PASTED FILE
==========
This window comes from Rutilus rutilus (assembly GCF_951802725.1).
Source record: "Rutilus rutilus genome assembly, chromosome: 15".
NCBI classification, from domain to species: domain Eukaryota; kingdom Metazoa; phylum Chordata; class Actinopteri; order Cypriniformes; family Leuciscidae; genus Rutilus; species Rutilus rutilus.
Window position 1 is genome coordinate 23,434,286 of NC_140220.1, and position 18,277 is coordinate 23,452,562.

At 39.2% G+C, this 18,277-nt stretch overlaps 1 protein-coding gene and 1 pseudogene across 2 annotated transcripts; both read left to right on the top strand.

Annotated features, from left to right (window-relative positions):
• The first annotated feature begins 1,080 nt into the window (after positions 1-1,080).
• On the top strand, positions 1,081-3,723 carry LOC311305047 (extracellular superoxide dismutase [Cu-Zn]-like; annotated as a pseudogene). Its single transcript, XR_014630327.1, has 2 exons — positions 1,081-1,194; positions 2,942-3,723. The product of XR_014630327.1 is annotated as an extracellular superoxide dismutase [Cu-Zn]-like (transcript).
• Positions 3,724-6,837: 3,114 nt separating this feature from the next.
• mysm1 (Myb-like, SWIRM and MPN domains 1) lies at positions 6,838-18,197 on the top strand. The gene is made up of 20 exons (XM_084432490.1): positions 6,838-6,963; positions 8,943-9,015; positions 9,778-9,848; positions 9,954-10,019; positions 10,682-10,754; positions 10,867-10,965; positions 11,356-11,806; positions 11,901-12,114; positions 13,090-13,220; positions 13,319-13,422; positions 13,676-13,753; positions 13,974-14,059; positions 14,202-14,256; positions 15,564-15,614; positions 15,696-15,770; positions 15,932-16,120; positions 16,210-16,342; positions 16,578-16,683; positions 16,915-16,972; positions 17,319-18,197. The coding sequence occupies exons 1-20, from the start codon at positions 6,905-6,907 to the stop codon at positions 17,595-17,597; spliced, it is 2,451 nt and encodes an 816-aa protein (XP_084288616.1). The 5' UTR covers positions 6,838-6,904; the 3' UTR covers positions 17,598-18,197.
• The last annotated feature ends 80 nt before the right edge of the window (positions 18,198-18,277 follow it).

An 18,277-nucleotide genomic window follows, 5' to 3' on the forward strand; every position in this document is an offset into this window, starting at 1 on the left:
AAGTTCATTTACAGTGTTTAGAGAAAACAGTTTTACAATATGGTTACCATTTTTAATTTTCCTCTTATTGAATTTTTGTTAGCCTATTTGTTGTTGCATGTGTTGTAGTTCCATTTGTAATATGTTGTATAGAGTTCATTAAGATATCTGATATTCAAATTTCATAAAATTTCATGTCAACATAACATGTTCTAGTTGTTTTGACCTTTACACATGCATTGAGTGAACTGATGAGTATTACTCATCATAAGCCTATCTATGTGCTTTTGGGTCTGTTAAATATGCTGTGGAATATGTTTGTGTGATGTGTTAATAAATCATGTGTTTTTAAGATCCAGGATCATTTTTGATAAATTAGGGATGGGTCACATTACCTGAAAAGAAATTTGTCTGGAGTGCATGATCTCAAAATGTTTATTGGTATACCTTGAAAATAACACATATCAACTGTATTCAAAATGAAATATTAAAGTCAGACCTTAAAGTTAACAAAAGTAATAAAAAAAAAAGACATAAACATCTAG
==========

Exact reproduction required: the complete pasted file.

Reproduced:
This window comes from Rutilus rutilus (assembly GCF_951802725.1).
Source record: "Rutilus rutilus genome assembly, chromosome: 15".
NCBI classification, from domain to species: domain Eukaryota; kingdom Metazoa; phylum Chordata; class Actinopteri; order Cypriniformes; family Leuciscidae; genus Rutilus; species Rutilus rutilus.
Window position 1 is genome coordinate 23,434,286 of NC_140220.1, and position 18,277 is coordinate 23,452,562.

At 39.2% G+C, this 18,277-nt stretch overlaps 1 protein-coding gene and 1 pseudogene across 2 annotated transcripts; both read left to right on the top strand.

Annotated features, from left to right (window-relative positions):
• The first annotated feature begins 1,080 nt into the window (after positions 1-1,080).
• On the top strand, positions 1,081-3,723 carry LOC311305047 (extracellular superoxide dismutase [Cu-Zn]-like; annotated as a pseudogene). Its single transcript, XR_014630327.1, has 2 exons — positions 1,081-1,194; positions 2,942-3,723. The product of XR_014630327.1 is annotated as an extracellular superoxide dismutase [Cu-Zn]-like (transcript).
• Positions 3,724-6,837: 3,114 nt separating this feature from the next.
• mysm1 (Myb-like, SWIRM and MPN domains 1) lies at positions 6,838-18,197 on the top strand. The gene is made up of 20 exons (XM_084432490.1): positions 6,838-6,963; positions 8,943-9,015; positions 9,778-9,848; positions 9,954-10,019; positions 10,682-10,754; positions 10,867-10,965; positions 11,356-11,806; positions 11,901-12,114; positions 13,090-13,220; positions 13,319-13,422; positions 13,676-13,753; positions 13,974-14,059; positions 14,202-14,256; positions 15,564-15,614; positions 15,696-15,770; positions 15,932-16,120; positions 16,210-16,342; positions 16,578-16,683; positions 16,915-16,972; positions 17,319-18,197. The coding sequence occupies exons 1-20, from the start codon at positions 6,905-6,907 to the stop codon at positions 17,595-17,597; spliced, it is 2,451 nt and encodes an 816-aa protein (XP_084288616.1). The 5' UTR covers positions 6,838-6,904; the 3' UTR covers positions 17,598-18,197.
• The last annotated feature ends 80 nt before the right edge of the window (positions 18,198-18,277 follow it).

An 18,277-nucleotide genomic window follows, 5' to 3' on the forward strand; every position in this document is an offset into this window, starting at 1 on the left:
AAGTTCATTTACAGTGTTTAGAGAAAACAGTTTTACAATATGGTTACCATTTTTAATTTTCCTCTTATTGAATTTTTGTTAGCCTATTTGTTGTTGCATGTGTTGTAGTTCCATTTGTAATATGTTGTATAGAGTTCATTAAGATATCTGATATTCAAATTTCATAAAATTTCATGTCAACATAACATGTTCTAGTTGTTTTGACCTTTACACATGCATTGAGTGAACTGATGAGTATTACTCATCATAAGCCTATCTATGTGCTTTTGGGTCTGTTAAATATGCTGTGGAATATGTTTGTGTGATGTGTTAATAAATCATGTGTTTTTAAGATCCAGGATCATTTTTGATAAATTAGGGATGGGTCACATTACCTGAAAAGAAATTTGTCTGGAGTGCATGATCTCAAAATGTTTATTGGTATACCTTGAAAATAACACATATCAACTGTATTCAAAATGAAATATTAAAGTCAGACCTTAAAGTTAACAAAAGTAATAAAAAAAAAAGACATAAACATCTAG